When is a gift philanthropy and when is it charity? When you give to help one person, is it charity or philanthropy? Is it both?
I spent the first 20 years of my adult career raising money, working with volunteers and delivering services. I did not have time to ponder such questions or think of them as important. So long as needed funds reached organizations delivering services with positive results, I believed the gift was charity and that all charity was philanthropy.
The number of nonprofit organizations grew, meeting the needs of most individuals. Yet, even as I worked to provide services, there were days when someone didn’t meet the established criteria. A direct gift from one person seemed the only answer.
Now, 20 more years have passed. I have watched as others give in big and little ways. I have witnessed charity up close and philanthropy even closer.
Giving represented the organized action of many individuals. Sometimes it was one individual giving to one organization to impact many. Other times, it was many individuals giving together to one or more organizations, serving many.
Today, I ponder the questions through a different lens. Like having my eyes checked by the optometrist while I read the eye chart as he flips through various lenses, I am discovering the answers are more multi-focal than a single vision.
From time to time over the years, I would read about the well-known Jewish philosopher Maimonides, one of the most prolific Torah scholars of the Middle Ages, a great astronomer and a physician.
He authored the “Eight Levels of Charity,” each level from greatest to least great.
The greatest level, and I paraphrase, is to provide support to a person you know by a gift or loan, entering into a partnership or finding employment for him so that it builds up or supports him and he does not need to depend on others.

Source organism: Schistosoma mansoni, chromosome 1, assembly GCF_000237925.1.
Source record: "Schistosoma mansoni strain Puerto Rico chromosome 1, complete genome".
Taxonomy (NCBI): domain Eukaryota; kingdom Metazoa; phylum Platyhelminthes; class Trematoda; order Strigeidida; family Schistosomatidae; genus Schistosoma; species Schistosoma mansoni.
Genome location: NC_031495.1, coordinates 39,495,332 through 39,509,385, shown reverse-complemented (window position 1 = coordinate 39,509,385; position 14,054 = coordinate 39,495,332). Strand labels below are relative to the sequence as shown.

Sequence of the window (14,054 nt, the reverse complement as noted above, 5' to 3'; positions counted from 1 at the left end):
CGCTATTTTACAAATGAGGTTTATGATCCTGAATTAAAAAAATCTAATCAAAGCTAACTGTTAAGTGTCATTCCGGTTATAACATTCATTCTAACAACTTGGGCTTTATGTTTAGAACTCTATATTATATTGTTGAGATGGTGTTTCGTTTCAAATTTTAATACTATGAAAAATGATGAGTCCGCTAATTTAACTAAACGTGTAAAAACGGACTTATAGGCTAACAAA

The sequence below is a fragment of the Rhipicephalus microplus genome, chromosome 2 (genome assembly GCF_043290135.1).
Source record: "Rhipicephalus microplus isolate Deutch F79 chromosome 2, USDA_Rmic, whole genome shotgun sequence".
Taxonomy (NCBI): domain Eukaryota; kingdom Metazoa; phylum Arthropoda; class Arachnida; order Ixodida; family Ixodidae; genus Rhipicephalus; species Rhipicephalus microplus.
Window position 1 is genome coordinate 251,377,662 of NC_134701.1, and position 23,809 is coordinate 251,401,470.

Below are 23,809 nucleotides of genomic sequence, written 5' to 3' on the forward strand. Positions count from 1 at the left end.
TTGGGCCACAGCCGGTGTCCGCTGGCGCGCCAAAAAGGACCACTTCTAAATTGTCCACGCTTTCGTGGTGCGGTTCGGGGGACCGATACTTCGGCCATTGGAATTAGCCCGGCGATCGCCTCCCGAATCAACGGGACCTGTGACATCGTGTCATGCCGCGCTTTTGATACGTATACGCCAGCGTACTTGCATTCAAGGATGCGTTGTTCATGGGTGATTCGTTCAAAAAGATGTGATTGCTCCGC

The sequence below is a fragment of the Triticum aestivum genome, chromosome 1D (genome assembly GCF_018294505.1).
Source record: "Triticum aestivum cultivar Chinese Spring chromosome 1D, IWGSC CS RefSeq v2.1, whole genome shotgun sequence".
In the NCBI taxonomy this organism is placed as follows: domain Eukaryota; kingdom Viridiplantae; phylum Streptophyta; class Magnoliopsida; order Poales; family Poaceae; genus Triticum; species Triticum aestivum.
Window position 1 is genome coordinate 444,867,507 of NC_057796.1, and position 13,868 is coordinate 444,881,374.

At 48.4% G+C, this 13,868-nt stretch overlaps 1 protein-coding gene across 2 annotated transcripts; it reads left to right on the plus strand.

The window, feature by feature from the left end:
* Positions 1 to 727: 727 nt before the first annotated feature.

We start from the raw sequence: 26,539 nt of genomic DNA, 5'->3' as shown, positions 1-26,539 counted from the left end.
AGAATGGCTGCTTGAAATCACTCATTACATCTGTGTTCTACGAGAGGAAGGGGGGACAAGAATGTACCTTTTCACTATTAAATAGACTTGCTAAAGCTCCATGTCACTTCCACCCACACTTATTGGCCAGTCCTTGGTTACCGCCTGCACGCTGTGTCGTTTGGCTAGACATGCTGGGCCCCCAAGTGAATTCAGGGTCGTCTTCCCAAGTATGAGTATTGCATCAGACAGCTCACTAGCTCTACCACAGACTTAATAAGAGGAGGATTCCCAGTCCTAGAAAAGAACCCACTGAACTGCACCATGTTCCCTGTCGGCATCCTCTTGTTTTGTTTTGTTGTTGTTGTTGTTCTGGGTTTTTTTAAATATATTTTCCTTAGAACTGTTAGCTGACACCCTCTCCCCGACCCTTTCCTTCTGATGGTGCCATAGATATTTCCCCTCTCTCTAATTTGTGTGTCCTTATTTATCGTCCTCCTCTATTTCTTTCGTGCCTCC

In my words, it is to help someone you know directly in such a way that it helps them to grow and be independent. To lose sight of the impact of giving to one person you know by granting, gifting, loaning or helping them is to lose sight of the gift of love. In the Biblical sense, the gift of charity.
Is one gift to one person charity, or is it philanthropy? I wandered around the internet, curious about definitions.
One hundred ninety-one years after Noah Webster published the American Dictionary of the English Language, establishing an American style of spelling and grammar usage, the definition of charity and philanthropy have blurred around the edges. The words are often used interchangeably.
Webster’s 1828 dictionary defines charity as “that disposition of heart which inclines men to think favorably of their fellow man and to do them good.” He defines philanthropy as not only “the love of mankind,” but goes on to include “benevolence towards the whole human family.”
Even Webster recognized the difference in giving to the fellow man, one person, compared to all of humanity, the organized style of giving most often done today.
In the modern definition, charity is the voluntary giving of help, typically in the form of money, to those in need as aid, welfare or relief. Philanthropy is the desire to promote the welfare of others, expressed especially by the generous donation of money to good causes — the love of mankind.
When I give to someone I know, to help during a difficult period, or I give to help that individual toward a longer-term goal of an improved lot in life, we are each changed. That’s why Maimonides called giving directly to an individual the greatest level of giving.
Philanthropy and charity are not at all the same. I may feel good about philanthropy, giving to causes that have an impact on mankind, but I experience an even greater feeling of joy when I give to change the circumstances of just one person.
I do not take such giving lightly. It requires care and is intentional. The art of giving well is a practice born out one gift at a time, one person at a time.
Dawn Franks, the author of the e-book Giving Fingerprints, is CEO of Your Philanthropy. She provides advising services to families, businesses and foundations to enhance the giving experience and maximize impact. She writes a blog, the YP Journal, at www.your-philanthropy.com. Comments and questions are welcome. Send to email@example.com.